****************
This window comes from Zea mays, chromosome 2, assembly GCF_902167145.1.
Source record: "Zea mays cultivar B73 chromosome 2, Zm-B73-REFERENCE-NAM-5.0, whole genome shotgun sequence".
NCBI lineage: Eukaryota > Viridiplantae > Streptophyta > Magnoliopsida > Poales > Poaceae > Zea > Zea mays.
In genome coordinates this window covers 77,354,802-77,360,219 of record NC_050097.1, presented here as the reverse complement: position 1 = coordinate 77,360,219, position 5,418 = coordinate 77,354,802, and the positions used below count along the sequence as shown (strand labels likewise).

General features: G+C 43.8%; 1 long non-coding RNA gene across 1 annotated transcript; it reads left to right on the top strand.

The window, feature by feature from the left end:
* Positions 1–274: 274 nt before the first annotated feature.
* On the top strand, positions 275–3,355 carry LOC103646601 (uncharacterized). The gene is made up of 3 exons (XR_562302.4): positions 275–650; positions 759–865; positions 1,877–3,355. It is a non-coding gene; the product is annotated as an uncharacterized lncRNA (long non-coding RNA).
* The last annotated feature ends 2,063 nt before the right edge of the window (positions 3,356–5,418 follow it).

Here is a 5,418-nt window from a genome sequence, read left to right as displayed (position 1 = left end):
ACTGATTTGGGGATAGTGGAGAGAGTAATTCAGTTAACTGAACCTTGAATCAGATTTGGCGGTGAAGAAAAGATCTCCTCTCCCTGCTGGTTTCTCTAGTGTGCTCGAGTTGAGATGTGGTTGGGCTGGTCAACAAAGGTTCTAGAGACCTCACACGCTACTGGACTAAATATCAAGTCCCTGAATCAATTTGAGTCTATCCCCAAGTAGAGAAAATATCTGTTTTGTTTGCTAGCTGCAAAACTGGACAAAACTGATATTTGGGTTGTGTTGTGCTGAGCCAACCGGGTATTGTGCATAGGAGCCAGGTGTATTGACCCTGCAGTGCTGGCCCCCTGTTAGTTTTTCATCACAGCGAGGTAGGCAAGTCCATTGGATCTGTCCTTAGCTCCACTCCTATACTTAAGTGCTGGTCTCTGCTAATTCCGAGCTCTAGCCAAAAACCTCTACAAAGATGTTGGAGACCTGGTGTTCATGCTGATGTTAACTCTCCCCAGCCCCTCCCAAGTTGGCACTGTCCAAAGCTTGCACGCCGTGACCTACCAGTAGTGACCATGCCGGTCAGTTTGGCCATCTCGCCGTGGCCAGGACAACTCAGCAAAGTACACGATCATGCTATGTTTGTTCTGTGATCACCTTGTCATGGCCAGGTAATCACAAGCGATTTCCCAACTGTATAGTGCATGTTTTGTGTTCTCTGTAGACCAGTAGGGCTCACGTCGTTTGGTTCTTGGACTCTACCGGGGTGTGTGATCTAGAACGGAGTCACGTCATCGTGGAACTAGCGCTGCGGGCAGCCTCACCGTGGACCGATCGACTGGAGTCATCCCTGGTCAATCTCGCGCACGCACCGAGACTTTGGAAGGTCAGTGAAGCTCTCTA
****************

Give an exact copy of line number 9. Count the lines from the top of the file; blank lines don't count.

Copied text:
* The last annotated feature ends 2,063 nt before the right edge of the window (positions 3,356–5,418 follow it).